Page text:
September 14, 2018

“Have no fear of perfection – you’ll never reach it.”

~ Salvador Dali

Parents all have the same goal: to bring our kids up to be healthy, happy, kind, productive members of society that know their own worth and value. But if we’re honest, most of us to some degree feel like parenting failures.

Maybe sometimes we lose our cool and yell. Maybe we can’t afford to give our kids what other kids have. Or maybe we don’t really listen when our kid tells us (for the umpteenth time) how funny it was when a classmate made chocolate milk come out of his nose.

And then at the end of the day we are hard on ourselves for screwing up and wonder why we can’t do better, be better parents. But it is this desire to be perfect parents, this belief in the myth of perfect parenting, that prevents us from fully enjoying the experience of parenting our children in the first place.

Parents are human beings, and in case you didn’t get the text, human beings are Flawed with a capital F. Not only is perfect parenting unattainable, but striving for perfection also sends a pretty awful message to our kids: If I’m trying to be perfect, then you had better be perfect. This whole family must be perfect or at least convince others that we are.

If you want to be the best parent you can be, one who is present and enjoys their time with their kids, then focus on being a mindful parent.

What is a Mindful Parent?

A mindful parent does the best he or she can and focuses on offering love, encouragement, support and guidance to their children. Not making sure their child’s every wish, whim and hope is fulfilled, and in a timely manner.

Being a mindful parent also means recognizing that there is value in allowing their kids to experience frustration and disappointment. Life will throw you plenty of each and kids have got to learn how to deal.

At the end of the day, being a mindful parent means forgiving yourself for any faults, shortcomings and mistakes you may have made. Know your true responsibility is to provide your children with a loving and safe environment in which to explore, wonder, and develop their true identity and character.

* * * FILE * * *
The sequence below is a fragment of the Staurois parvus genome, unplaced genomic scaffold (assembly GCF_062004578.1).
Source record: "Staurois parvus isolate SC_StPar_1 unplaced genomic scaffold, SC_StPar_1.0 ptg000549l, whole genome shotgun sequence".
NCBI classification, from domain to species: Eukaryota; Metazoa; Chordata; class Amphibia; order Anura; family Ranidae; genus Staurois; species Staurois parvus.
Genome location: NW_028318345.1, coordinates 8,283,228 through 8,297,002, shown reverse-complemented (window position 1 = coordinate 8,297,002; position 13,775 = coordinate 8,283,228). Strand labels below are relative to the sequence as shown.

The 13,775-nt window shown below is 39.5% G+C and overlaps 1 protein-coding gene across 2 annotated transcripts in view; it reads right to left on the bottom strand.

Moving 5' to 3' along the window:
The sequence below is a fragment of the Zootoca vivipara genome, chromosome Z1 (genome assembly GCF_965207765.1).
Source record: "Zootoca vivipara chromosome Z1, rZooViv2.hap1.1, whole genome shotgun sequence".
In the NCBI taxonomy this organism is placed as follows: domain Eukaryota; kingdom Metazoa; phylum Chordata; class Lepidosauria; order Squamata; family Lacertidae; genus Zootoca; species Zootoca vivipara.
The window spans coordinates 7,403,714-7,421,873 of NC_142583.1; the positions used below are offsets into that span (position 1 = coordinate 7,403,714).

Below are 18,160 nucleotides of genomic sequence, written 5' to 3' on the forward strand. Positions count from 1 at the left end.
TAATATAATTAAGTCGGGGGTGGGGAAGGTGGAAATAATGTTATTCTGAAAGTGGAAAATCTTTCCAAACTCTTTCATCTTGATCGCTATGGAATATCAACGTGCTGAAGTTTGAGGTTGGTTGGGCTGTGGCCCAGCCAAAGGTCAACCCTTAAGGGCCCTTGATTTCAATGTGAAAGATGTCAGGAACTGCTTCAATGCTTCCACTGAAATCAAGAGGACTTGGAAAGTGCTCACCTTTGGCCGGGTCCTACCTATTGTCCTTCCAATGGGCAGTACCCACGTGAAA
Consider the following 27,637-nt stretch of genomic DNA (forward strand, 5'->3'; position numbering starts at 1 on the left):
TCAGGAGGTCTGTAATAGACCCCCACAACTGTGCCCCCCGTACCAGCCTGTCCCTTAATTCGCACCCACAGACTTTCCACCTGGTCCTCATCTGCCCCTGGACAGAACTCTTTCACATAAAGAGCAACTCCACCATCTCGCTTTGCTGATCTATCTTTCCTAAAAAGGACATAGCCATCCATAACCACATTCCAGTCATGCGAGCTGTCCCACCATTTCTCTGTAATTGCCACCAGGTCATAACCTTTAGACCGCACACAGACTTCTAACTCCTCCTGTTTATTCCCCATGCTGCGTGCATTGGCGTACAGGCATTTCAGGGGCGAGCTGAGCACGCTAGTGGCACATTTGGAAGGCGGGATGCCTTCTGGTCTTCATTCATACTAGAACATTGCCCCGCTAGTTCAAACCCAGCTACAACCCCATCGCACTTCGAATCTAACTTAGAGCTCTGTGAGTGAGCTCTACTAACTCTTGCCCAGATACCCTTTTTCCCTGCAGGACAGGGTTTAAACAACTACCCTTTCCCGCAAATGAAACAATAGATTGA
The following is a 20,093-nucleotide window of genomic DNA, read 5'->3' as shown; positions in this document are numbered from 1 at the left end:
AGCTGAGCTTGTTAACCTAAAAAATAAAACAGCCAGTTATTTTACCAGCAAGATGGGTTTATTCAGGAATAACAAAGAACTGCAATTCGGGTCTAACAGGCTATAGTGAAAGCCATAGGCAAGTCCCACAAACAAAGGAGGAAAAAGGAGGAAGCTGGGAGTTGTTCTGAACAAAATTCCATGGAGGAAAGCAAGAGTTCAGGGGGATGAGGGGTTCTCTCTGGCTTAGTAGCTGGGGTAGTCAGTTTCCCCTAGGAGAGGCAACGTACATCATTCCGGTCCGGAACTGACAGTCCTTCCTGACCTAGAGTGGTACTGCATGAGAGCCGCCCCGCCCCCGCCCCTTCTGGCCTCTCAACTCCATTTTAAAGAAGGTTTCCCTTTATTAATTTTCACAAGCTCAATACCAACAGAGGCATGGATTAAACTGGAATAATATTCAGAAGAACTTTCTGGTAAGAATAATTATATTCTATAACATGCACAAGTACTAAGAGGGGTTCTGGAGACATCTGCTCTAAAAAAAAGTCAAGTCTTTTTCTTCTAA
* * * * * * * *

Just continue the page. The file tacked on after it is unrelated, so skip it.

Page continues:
How to Release Your Guilt and Engage in Mindful Parenting

Releasing guilt and coming to terms with your own imperfections won’t necessarily be easy, but committing to the process will lead to kinder, gentler moments with your children. 

Love Yourself as You Do Your Child

When your kid makes a mistake, do you love them less? When they don’t win first place, do you find them despicable? When they’re in a grumpy mood and don’t act as sweet as you’d like, do you hate them for it?

Nope.

Though we may often not be thrilled with our children’s behavior, and though some days we may want to walk away and toward the nearest Happy Hour, we never, ever stop loving our children – despite their shortcomings.

Start seeing yourself as you see your own child: a beautiful, wondrous, awesomely flawed individual who is deserving of endless love.

Stop Comparing Yourself to Other Parents

I’m not suggesting perfect parenting exists for everyone BUT you, I’m suggesting it doesn’t exist – period. Though your Facebook friends, neighbours, and parents at the soccer games may seem like they’ve got it ALL together – they are as human and imperfect as you. Stop comparing yourself to other parents and start paying more attention to how you can build a stronger relationship with your kids.

Recognize Your Old Wounds

None of us gets out of childhood without accumulating some battle scars. It’s just the nature of the beast. Just as you’re doing the best you can, your own parents did the best they could. But you may still have some old hurts that you’ve been carrying around.

We often feel we are “over” things from our past. That is until we have our own children. Then suddenly we find ourselves reliving our childhoods through their experiences, and up come the wounds we pushed down long ago.

Allow yourself to feel your feelings now. Dealing with any past trauma, be it big or small, won’t be comfortable, but it will help you to heal once and for all. If you feel it would be helpful to speak with someone – consider finding a therapist or counselor in your local area.

To really show up for your kids and to become the most authentic parent, you must recognize that no love is perfect. By forgiving yourself for your imperfections and letting go of judgement you can begin to live in the moment. Only then will you fully enjoy the experience of parenting your children.

 

 


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